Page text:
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OBJECTIVE Isopropylamine NONOate (IPA/NO) is a nitroxyl (HNO) donor at physiologic pH. HNO is a positive inotrope and vasodilator, but little is known about its effect on neointimal hyperplasia. The aims of this study are to determine the effect of IPA/NO on endothelial and vascular smooth muscle cells (VSMC) in vitro and to determine if IPA/NO inhibits(More)
Since its discovery, nitric oxide (NO) has emerged as a biologically important molecule and was even named Molecule of the Year by Science magazine in 1992. Specific to our interests, NO has been implicated in the regulation of vascular pathology. This review begins with a summary of the molecular biology of NO, from its discovery to the mechanisms of(More)
OBJECTIVE Nitric oxide (NO) has been shown to inhibit neointimal hyperplasia after arterial interventions in several animal models. To date, however, NO-based therapies have not been used in the clinical arena. Our objective was to combine nanofiber delivery vehicles with NO chemistry to create a novel, more potent NO-releasing therapy that can be used(More)
Type II diabetes mellitus (DM) and metabolic syndrome are associated with accelerated restenosis following vascular interventions due to neointimal hyperplasia. The efficacy of nitric oxide (NO)-based therapies is unknown in these environments. Therefore, the aim of this study is to examine the efficacy of NO in preventing neointimal hyperplasia in animal(More)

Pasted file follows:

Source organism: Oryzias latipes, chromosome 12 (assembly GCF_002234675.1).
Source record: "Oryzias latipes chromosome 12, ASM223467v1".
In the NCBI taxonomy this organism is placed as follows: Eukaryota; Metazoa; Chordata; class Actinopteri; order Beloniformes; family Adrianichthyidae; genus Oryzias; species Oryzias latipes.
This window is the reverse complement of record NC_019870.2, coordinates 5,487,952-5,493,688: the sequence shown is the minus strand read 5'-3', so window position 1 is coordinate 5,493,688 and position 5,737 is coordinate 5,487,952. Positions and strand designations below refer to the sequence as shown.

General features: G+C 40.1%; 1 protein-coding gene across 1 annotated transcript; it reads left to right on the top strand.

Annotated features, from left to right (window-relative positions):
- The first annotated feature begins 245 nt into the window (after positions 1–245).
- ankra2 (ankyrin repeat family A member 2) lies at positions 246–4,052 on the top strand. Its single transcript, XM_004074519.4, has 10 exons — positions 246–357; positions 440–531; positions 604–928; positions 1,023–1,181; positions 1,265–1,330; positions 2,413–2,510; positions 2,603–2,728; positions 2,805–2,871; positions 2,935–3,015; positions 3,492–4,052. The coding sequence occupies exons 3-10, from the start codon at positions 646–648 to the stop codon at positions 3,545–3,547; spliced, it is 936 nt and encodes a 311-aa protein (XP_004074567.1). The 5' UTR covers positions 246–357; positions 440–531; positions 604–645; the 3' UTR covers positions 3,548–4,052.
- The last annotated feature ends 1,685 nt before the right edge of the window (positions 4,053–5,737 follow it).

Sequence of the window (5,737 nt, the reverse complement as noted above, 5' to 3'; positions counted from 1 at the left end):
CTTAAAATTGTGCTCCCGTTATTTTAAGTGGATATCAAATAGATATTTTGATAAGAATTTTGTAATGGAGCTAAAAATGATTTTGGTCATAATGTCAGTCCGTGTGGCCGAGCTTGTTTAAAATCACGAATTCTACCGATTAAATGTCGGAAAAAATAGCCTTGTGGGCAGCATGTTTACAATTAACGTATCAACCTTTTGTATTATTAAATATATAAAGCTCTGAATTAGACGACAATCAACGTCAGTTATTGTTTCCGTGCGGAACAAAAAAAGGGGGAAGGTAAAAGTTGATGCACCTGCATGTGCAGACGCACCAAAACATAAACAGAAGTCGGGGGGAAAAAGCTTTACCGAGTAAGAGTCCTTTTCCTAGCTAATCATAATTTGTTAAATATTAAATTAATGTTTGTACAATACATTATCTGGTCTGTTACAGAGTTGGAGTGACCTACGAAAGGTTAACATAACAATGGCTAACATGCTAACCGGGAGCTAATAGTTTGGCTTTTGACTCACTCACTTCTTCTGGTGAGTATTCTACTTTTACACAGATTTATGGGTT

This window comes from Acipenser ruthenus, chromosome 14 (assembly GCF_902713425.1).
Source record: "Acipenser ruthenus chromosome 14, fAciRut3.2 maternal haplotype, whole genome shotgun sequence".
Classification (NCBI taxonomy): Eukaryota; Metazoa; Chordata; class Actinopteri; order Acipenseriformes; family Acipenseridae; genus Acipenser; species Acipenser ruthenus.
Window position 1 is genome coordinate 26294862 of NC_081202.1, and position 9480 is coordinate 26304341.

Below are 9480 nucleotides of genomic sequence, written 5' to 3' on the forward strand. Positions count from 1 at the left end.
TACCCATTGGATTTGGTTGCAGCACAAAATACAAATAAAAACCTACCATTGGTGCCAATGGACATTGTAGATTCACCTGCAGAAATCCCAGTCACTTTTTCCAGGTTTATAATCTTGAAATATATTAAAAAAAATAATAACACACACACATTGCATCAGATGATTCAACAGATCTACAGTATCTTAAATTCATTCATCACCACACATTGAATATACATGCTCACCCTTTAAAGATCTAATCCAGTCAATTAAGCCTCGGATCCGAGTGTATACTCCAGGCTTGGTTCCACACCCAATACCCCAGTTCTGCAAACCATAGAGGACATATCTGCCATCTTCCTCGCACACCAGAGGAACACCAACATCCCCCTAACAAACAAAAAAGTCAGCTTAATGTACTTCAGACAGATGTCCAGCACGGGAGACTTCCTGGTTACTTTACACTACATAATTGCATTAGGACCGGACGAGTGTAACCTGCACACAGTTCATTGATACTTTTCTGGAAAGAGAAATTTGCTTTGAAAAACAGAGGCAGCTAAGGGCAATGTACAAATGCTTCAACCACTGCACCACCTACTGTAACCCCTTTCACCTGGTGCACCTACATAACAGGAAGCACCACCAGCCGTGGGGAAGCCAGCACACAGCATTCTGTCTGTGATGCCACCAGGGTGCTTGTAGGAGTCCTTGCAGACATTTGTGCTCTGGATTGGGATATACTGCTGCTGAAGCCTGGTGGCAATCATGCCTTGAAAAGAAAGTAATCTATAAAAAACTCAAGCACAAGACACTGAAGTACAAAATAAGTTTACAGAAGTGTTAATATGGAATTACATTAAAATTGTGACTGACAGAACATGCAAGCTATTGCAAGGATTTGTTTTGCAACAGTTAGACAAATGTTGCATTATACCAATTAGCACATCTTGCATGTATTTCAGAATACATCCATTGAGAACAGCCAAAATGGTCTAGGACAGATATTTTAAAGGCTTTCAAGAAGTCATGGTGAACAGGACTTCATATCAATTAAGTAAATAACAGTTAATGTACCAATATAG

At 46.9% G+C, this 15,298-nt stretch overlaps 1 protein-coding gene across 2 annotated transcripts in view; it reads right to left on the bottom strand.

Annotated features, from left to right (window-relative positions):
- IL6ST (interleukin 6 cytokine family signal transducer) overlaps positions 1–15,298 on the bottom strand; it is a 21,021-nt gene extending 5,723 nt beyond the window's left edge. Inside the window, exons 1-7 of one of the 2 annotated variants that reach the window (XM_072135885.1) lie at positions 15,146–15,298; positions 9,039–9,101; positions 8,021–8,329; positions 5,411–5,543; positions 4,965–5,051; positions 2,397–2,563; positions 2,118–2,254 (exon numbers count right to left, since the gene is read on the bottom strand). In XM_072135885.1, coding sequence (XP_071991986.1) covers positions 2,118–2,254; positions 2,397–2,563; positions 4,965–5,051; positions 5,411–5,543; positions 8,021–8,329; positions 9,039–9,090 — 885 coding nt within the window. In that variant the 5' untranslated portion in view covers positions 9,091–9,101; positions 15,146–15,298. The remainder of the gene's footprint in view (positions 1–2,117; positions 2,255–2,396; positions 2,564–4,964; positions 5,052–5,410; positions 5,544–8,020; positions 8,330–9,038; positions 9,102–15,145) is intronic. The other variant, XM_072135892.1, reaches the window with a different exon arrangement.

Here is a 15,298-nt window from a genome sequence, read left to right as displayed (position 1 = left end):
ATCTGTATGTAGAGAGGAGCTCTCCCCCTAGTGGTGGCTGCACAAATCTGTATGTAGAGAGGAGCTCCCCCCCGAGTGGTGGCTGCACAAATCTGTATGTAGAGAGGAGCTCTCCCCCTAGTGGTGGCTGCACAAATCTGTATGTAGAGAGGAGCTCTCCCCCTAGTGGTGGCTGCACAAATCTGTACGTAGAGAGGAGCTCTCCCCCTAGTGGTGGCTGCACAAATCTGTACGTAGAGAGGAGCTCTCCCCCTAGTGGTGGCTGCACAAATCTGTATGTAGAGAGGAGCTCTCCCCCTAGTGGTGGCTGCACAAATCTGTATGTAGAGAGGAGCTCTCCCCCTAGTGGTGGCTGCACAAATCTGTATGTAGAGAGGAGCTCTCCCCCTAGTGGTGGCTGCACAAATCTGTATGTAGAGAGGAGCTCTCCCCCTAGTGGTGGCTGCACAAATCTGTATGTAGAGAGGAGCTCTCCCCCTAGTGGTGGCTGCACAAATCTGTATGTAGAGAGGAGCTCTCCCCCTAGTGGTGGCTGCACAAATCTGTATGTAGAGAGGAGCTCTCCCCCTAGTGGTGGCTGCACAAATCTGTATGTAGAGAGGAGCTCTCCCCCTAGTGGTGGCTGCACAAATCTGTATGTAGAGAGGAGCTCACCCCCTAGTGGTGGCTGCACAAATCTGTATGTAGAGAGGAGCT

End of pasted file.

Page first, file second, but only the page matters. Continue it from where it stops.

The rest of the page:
Noncompressible torso hemorrhage is a leading cause of mortality in civilian and battlefield trauma. We sought to develop an i.v.-injectable, tissue factor (TF)-targeted nanotherapy to stop hemorrhage. Tissue factor was chosen as a target because it is only exposed to the intravascular space upon vessel disruption. Peptide amphiphile (PA) monomers that(More)
Nitric oxide (NO) limits formation of neointimal hyperplasia in animal models of arterial injury in large part by inhibiting vascular smooth muscle cell (VSMC) proliferation through cell cycle arrest. The ubiquitin-conjugating enzyme UbcH10 is responsible for ubiquitinating cell cycle proteins for proper exit from mitosis. We hypothesize that NO prevents(More)
BACKGROUND Proteins are targeted for degradation by the addition of a polyubiquitin chain. Chains of ubiquitin linked via lysine 48 (K48) are associated with protein degradation while chains linked via lysine 63 (K63) are associated with intracellular signaling. We have previously shown that nitric oxide (NO) inhibits neointimal hyperplasia in association(More)
Bacterial histone-like DNA-binding proteins are best known for their role in compacting the genomic DNA. Of these proteins, HU is ubiquitous and highly conserved across the eubacterial kingdom. Using the HBsu (Bacillus subtilis-encoded HU homologue) as a model, we explore here the molecular basis for the ability of some HU homologues to engage a longer(More)
Prosthetic devices that come into contact with blood ultimately fail secondary to thrombus formation. This limits the utility of a variety of materials used to surgically treat cardiovascular disease, including vascular grafts and stents, as well as sensors and catheters placed within the circulatory system. Moreover, systemic anticoagulation that is used(More)
Association of the TATA-binding protein (TBP) with its cognate site within eukaryotic promoters is key to accurate and efficient transcriptional initiation. To achieve recruitment of Saccharomyces cerevisiae RNA polymerase III, TBP is associated with two additional factors, Brf1 and Bdp1, to form the initiation factor TFIIIB. Previous data have suggested(More)